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Popular restaurant set to reopen Friday

(ran South, East, West, Beach editions)

Over the past 14 years, a small, no-frills restaurant called Dockside Dave's has earned a cult following among the locals. The place isn't much to look at, and it's not a tourist magnet, but it has become known for mouth-watering fresh grouper sandwiches.

For the past 18 days, the restaurant has been out of action because a grease fire damaged its kitchen. With each passing week, more fans of the place are starting to worry.

"The phone never stops ringing," said Carol Bates, a co-owner of the restaurant at 13203 Gulf Blvd. "People keep putting cards on the door, saying, "We're so sorry.' "

Finally, after dealing with repairs, inspections and insurers, the restaurant is hoping to reopen in time for lunch Friday.

The Feb. 22 fire was frightening but didn't cause a great deal of damage.

It was about 7:30 p.m. on an ordinary Saturday night. The cooks were preparing grouper sandwiches and hamburgers in the restaurant's tiny back-of-the bar setup of fryers and grills.

A grease fire flared. The restaurant's staffers say they tried to set off the kitchen's fire extinguishing system.

"It should automatically go off if the temperature gets too hot," Bates said. "If it doesn't go off by itself, you pull a pin like a grenade, and it's supposed to drop foam over the grill."

But nothing happened, she said. Flames started to lick at the kitchen walls.

"At that point, I had visions of Rhode Island," Bates said, referring to a recent nightclub disaster where a heavy metal band's pyrotechnics started a fire that killed 99 people. "I said, "Everybody, let's walk out of here nice and calmly.' "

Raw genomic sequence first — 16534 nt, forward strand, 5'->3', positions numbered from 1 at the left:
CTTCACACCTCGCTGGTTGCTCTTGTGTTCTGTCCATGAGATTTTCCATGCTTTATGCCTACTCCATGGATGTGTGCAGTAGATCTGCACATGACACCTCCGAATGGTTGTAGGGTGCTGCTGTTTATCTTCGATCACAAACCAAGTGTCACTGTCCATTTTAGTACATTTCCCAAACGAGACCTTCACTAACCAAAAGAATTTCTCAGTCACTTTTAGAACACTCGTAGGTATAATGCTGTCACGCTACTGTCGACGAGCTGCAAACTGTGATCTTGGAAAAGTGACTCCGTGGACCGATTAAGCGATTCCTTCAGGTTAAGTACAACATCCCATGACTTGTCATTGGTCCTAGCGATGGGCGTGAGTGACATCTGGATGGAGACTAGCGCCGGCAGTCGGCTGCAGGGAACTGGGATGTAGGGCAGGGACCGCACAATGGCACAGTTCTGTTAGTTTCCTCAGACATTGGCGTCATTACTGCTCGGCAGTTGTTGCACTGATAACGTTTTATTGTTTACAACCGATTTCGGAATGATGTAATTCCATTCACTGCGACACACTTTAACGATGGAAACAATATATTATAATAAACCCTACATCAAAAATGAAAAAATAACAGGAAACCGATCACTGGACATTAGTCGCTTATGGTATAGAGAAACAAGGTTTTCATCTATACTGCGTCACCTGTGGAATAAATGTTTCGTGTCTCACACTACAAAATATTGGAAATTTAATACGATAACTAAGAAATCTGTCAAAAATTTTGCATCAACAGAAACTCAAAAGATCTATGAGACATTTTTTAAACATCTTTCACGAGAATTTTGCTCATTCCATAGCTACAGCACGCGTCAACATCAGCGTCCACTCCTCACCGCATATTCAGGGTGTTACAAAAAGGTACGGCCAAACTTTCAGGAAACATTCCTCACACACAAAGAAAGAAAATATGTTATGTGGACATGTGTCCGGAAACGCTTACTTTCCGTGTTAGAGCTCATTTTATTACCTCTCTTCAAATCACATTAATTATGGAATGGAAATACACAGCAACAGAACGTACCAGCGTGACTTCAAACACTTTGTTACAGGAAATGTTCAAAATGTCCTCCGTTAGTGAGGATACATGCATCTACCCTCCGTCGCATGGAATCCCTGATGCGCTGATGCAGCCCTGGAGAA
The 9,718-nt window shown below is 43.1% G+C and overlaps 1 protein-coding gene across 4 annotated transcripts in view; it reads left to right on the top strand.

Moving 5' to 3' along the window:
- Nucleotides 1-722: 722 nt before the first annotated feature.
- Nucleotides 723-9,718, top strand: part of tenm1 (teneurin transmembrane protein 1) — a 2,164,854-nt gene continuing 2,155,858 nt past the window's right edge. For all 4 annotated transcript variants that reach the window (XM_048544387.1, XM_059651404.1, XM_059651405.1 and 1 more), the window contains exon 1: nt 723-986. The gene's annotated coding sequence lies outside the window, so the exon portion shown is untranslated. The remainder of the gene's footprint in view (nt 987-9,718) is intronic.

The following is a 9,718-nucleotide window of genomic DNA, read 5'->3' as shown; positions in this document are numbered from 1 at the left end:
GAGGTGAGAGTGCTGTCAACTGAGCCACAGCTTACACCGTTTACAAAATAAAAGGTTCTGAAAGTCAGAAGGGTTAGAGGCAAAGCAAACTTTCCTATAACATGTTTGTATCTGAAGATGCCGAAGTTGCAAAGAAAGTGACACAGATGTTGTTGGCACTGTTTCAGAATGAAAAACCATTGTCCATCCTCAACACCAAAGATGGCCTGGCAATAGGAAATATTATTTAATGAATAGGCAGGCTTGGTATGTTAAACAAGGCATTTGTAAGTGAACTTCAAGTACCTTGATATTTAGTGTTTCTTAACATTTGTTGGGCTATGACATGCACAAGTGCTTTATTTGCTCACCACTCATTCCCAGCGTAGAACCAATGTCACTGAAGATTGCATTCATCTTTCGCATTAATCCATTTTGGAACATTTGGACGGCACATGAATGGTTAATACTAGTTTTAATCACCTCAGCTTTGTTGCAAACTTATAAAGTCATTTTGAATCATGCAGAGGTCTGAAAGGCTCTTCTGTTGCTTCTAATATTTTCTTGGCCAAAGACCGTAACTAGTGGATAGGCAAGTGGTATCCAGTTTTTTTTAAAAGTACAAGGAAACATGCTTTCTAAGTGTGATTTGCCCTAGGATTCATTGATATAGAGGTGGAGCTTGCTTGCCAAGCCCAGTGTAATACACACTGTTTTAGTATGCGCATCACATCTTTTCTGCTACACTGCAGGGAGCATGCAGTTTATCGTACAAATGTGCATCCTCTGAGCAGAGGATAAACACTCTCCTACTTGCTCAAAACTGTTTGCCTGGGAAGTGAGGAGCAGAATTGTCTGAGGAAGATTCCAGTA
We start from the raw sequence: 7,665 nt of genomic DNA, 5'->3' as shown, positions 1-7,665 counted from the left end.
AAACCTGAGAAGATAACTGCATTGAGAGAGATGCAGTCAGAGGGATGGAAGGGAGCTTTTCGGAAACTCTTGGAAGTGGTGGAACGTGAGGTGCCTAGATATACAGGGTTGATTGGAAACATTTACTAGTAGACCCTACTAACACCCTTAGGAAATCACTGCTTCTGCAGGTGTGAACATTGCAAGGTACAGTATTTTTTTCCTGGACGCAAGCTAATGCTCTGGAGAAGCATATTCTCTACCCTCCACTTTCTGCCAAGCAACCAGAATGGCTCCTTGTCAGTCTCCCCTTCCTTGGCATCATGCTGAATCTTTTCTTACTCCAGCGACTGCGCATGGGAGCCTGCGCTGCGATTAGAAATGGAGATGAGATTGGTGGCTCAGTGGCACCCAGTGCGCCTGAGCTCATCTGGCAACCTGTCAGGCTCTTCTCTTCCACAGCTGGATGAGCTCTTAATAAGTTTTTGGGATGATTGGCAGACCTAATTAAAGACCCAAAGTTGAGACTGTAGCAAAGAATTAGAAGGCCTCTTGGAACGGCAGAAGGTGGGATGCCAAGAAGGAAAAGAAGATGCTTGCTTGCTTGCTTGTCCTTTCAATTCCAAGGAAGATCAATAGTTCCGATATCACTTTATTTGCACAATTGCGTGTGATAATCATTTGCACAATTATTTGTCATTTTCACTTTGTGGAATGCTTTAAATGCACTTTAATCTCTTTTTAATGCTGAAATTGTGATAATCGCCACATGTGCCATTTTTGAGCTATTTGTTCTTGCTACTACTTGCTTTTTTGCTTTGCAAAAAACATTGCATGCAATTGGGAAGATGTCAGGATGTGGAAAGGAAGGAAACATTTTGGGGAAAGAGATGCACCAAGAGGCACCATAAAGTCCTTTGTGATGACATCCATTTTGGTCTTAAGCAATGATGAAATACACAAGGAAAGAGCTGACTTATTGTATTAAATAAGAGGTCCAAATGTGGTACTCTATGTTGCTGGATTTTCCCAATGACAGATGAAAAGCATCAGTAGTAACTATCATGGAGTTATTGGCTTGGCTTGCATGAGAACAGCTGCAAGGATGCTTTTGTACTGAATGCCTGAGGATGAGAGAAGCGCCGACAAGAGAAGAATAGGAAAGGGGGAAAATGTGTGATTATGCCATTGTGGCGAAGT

No one was hurt. Firefighters extinguished the blaze before it spread beyond the cooking area.

Since then, Bates and co-owner Kevin Matheny have been installing a new grill and dealing with insurance adjusters' questions about their malfunctioning fire extinguishing system, which Bates said had been inspected by a private company every six months.

"Something went wrong someplace," Bates said. "I'll let the experts figure that out."

Despite a recent mention in Southern Living magazine, Dockside Dave's is still the kind of place that you could drive by and never notice. But no matter what, the place is in for some changes soon. A developer is creating a condominium project called Madeira Bay that will occupy the two blighted city blocks where the restaurant is.

Developer Sam Lewis has promised a new, bigger home on stilts for Dockside Dave's. The restaurant plans to move into its new quarters in perhaps a year and half.

"One of our main concerns about this project is, how do we keep the motif that is Madeira Beach, like Dockside Dave's onion rings and the little koozies they use to keep your beer cold," said Lewis, who lives in the Boca Ciega Drive neighborhood behind the restaurant.

"After I go to Dockside Dave's for lunch, I have to walk on the beach for an hour."

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